Data Set with Multiple Observations per Subject Using
a Multi-dimensional Array.
Chapter 17: A Review of SAS Functions
Arithmetic and Mathematical Functions. Random Number
Functions. Time and Date Functions. The INPUT and PUT
Functions: Converting Numerics to Character, and
Character to Numeric Variables. The LAG and DIF
Chapter 18: A Review of SAS Functions
Part II. Character Functions
How Lengths of Character Variables are Set in a SAS
DATA Step. Working with Blanks. How to Remove
Characters from a String. Character Data Verification
Substring Example. Using the SUBSTR Function on the Left-Hand Side of the Equals Sign. Doing the Previous Example Another Way. Unpacking a String. Parsing a String. Locating the Position of One String Within Another String. Changing Lower Case to Upper Case and Vice Versa. Substituting One Character for Another. Substituting One Word for Another in a String
Concatenating (Joining) Strings. Soundex Conversion.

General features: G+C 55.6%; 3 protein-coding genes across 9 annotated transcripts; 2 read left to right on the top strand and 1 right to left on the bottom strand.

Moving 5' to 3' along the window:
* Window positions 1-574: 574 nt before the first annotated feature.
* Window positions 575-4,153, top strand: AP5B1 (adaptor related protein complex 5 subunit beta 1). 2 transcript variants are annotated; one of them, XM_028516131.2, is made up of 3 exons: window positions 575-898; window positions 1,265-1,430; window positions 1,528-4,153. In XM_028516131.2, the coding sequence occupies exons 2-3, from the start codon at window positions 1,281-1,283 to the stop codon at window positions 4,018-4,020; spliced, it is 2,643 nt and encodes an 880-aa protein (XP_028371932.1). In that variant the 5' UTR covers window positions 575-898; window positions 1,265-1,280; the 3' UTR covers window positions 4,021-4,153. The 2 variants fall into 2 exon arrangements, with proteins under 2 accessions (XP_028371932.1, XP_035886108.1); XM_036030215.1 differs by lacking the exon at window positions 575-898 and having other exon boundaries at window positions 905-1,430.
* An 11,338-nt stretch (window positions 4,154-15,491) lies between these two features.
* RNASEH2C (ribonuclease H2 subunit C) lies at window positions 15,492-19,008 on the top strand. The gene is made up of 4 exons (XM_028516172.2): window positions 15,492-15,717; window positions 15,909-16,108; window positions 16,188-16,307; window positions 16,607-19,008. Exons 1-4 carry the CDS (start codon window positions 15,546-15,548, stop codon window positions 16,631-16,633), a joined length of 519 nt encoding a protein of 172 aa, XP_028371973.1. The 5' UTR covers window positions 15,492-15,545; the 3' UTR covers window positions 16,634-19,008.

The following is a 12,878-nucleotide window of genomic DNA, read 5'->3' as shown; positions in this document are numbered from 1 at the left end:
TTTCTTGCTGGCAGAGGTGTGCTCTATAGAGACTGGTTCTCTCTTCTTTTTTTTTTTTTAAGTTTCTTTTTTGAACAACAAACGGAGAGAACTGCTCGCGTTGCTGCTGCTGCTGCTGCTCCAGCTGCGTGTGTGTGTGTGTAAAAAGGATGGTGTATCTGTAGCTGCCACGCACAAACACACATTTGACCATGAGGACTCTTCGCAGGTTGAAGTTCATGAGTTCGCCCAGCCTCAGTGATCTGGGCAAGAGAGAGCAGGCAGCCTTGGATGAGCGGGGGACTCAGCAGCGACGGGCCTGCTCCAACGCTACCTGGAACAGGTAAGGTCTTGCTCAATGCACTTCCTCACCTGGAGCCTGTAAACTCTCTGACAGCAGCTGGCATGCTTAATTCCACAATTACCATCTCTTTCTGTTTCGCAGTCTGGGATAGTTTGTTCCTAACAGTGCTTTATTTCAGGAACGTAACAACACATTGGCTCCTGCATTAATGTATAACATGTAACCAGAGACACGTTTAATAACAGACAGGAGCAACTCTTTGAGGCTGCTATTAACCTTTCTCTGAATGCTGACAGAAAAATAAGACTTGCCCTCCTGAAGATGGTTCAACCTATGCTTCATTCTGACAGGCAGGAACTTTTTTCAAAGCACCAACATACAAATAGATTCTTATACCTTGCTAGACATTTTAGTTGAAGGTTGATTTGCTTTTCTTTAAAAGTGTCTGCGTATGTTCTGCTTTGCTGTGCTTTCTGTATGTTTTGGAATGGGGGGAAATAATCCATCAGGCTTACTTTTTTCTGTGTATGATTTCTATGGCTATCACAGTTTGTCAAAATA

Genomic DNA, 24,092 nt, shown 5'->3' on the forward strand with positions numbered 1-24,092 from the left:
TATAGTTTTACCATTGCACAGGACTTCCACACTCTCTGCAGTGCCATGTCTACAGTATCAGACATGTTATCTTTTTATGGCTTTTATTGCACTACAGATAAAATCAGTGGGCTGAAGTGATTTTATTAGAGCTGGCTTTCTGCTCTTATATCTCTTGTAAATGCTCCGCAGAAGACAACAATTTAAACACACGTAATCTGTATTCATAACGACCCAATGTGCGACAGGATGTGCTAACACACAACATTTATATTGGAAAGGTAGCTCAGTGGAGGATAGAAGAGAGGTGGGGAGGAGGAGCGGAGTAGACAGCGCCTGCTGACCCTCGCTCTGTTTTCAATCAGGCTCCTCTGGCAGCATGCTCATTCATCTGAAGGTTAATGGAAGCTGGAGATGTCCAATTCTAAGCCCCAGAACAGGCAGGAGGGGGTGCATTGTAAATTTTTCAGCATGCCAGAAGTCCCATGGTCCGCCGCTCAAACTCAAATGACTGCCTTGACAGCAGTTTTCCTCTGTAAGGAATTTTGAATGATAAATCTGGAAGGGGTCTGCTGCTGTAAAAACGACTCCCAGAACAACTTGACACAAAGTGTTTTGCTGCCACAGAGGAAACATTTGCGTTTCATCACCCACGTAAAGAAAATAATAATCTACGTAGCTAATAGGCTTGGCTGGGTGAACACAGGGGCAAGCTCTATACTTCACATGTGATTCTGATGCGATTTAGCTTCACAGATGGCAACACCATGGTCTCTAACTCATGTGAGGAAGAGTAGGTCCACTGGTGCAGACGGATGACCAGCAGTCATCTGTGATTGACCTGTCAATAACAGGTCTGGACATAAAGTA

Spelling Distance: The SPEDIS Function.
Chapter 19: Selected Programming Examples
Expressing Data Values as a Percentage of the Grand
Mean. Expressing a Value as a Percentage of a Group
Mean. Plotting Means with Error Bars. Using a Macro
Variable to Save Coding Time. Computing Relative
Frequencies. Computing Combined Frequencies on
Different Variables. Computing a Moving Average.
Sorting Within an Observation. Computing Coefficient
Alpha (or KR-20) in a DATA Step.
Chapter 20: Syntax Examples
PROC ANOVA. PROC APPEND. PROC CHART. PROC CONTENTS.
PROC CORR. PROC DATASETS. PROC FACTOR. PROC FORMAT.
PROC FREQ. PROC GCHART. PROC GLM. PROC GPLOT. PROC
LOGISTIC. PROC MEANS. PROC NPAR1WAY. PROC PLOT.
PROC PRINT. PROC RANK. PROC REG. PROC SORT. PROC
TTEST. PROC UNIVARIATE.